St. Jean: No distance learning for N.S students returning full time in fall


NORTH SMITHFIELD – While statewide guidance around mask wearing and other safety protocols for fall are still evolving, some decisions regarding how schools will look when students return this year seem fairly certain in North Smithfield, and the hybrid model, where teachers attempt to educate students both in the classroom and at home, is off the table.

Supt. Michael St. Jean said this week that the district is on track to offer full, in person, five-day-a-week instruction, exclusively.

“We will not be offering a distance learning choice for families,” St. Jean told the School Committee at a meeting on Tuesday, July 20. “Our classrooms will not be live streaming next year. The teacher’s focus is on the kid, in the room, in front of him or her.”

St. Jean said that if an unvaccinated student tests positive for COVID-19 or has close exposure, they will need to quarantine for seven days under state guidelines. The student will receive a work packet from their school, but unlike last year, they will not be able to participate from home.

“We will continue to have outbreaks of COVID in our classrooms,” St. Jean said, noting that students who have been vaccinated, meanwhile, can continue to attend school following exposure.

It is also a near certainty that masks will be mandated on buses when school resumes, under federal public transportation guidelines.

But the superintendent noted that other elements of how schools will operate during the upcoming year are far less clear.

“We’re still waiting for the Department of Ed(ucation) for some of the guidance,” he said, pointing to the issue of masks. “Basically, the state and the Department of Health is leaving it up to every district to come up with their own policies and protocols with how we handle COVID.”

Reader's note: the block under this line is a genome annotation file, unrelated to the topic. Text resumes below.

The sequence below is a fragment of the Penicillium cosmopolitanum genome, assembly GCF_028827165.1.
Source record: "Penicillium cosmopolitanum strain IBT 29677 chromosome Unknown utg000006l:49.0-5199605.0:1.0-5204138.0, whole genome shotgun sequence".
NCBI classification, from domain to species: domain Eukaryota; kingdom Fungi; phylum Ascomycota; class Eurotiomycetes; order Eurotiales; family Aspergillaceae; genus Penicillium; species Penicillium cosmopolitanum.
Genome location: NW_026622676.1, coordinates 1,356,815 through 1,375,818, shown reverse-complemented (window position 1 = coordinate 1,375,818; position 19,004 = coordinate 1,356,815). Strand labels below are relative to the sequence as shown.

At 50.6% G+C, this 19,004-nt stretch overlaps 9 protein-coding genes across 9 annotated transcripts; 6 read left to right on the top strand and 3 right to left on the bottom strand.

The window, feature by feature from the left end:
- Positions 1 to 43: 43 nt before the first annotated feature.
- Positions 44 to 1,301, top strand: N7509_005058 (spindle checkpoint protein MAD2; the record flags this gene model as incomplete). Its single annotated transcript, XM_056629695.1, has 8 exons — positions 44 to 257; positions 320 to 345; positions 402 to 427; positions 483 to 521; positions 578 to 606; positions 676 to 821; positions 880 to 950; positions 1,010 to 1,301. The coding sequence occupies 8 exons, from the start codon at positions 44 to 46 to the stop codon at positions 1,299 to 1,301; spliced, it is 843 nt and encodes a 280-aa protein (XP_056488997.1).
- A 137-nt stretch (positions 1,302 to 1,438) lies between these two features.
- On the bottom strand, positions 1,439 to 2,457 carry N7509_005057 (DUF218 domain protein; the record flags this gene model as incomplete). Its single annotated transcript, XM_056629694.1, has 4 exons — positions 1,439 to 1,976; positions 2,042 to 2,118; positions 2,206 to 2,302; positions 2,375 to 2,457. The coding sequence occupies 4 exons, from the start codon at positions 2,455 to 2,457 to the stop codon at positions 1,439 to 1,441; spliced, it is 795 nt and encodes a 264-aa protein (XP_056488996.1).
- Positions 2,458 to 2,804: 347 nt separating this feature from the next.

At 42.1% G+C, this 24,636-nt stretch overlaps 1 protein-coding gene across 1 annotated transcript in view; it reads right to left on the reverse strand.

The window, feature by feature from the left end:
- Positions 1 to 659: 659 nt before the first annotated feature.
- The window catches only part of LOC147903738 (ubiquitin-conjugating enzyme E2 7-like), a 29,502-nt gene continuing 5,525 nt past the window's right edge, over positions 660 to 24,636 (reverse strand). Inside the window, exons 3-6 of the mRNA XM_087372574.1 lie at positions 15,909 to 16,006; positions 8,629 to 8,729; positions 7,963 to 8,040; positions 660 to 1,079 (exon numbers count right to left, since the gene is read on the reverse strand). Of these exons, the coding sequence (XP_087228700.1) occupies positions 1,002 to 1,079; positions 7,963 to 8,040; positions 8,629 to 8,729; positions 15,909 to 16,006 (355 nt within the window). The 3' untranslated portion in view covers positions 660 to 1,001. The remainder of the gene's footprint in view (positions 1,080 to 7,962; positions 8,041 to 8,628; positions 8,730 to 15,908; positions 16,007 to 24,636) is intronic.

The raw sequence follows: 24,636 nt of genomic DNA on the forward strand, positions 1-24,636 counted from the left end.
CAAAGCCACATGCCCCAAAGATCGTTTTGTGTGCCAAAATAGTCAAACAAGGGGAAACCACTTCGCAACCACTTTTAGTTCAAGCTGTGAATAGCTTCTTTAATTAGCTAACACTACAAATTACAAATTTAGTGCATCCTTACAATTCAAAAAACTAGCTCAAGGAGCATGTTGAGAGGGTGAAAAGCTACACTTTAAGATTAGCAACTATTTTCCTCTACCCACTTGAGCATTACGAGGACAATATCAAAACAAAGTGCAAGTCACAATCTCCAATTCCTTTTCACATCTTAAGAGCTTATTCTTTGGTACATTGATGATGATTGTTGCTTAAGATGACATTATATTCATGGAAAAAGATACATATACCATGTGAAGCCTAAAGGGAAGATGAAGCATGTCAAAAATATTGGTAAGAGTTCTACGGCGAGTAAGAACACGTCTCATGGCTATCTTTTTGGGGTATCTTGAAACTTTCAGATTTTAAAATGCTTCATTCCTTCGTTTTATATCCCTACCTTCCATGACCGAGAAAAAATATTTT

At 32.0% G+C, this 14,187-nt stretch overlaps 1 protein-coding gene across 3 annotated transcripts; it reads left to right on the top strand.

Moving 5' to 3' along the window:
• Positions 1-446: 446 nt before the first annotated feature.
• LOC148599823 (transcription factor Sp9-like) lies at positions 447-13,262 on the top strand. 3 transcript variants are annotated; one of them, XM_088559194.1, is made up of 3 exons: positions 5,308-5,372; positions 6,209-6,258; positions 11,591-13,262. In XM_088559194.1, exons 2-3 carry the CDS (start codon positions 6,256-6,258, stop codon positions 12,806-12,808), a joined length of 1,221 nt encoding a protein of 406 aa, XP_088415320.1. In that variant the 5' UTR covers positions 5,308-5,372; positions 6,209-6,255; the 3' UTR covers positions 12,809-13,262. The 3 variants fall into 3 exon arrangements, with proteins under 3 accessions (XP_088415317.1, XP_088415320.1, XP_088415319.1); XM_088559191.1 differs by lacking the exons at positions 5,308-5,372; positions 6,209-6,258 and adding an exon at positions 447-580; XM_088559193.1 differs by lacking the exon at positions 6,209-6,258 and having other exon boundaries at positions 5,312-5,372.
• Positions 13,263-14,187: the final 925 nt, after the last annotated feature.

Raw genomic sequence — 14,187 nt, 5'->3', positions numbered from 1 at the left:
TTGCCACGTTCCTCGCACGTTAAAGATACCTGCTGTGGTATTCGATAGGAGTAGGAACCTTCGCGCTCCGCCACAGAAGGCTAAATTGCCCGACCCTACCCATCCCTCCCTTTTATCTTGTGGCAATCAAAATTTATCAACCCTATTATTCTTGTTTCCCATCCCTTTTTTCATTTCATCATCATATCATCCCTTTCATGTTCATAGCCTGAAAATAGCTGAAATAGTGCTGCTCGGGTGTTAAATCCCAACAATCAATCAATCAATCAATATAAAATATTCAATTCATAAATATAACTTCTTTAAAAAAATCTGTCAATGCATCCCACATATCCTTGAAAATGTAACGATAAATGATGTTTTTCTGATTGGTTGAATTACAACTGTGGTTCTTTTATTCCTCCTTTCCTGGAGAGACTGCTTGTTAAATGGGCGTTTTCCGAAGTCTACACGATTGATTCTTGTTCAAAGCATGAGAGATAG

“Essentially, it looks like every district for themselves, which is problematic,” St. Jean added. “As you know, masking is political.”

Under a policy provided this week by the district’s legal counsel, masks in schools, he noted, are recommended, but optional. The School Committee has the power to change that, however, and require masking at certain grade levels, at certain schools or in certain situations.

“I can’t mandate masks,” St. Jean said, adding,”I would recommend that at least at the elementary school – at NSES – where everybody is under 12 and nobody has a vaccination, that masks are considered for the students.”

The Rhode Island Interscholastic League has the authority to require masking for athletes, but has also yet to issue directives.

The superintendent noted that the issue is further complicated by the fact that school officials can’t ask students in advance if they’ve received a vaccine.

“We’re not going to ask students if they’ve been vaccinated as they walk through the door,” he said, noting that protocol changes in the case of an outbreak.

The Department of Health will not be providing testing or contact tracing like last year, however, and has recommended that districts hire additional staff for the tasks.

School Committee Chairman James Lombardi pointed out that while the final decision may come down to officials in each district, North Smithfield is working closely with neighboring communities.

“We’re doing things that are similar to other districts,” Lombardi said. “Many of us have the same attorney.”

“We’re encouraging people who want to wear masks to wear them,” the chairman added.

St. Jean noted that a group of local superintendents discussed the issue this week and has requested clearer guidance and possible direction from the state Department of Education and the Department of Health.

“I’m going to be following guidance from the Department of Health and the CDC,” he said. “We will figure it out. We will keep our buildings safe.”

The superintendent said he expects to have far more details regarding guidance on mask requirements by the School Committee’s next meeting in August.

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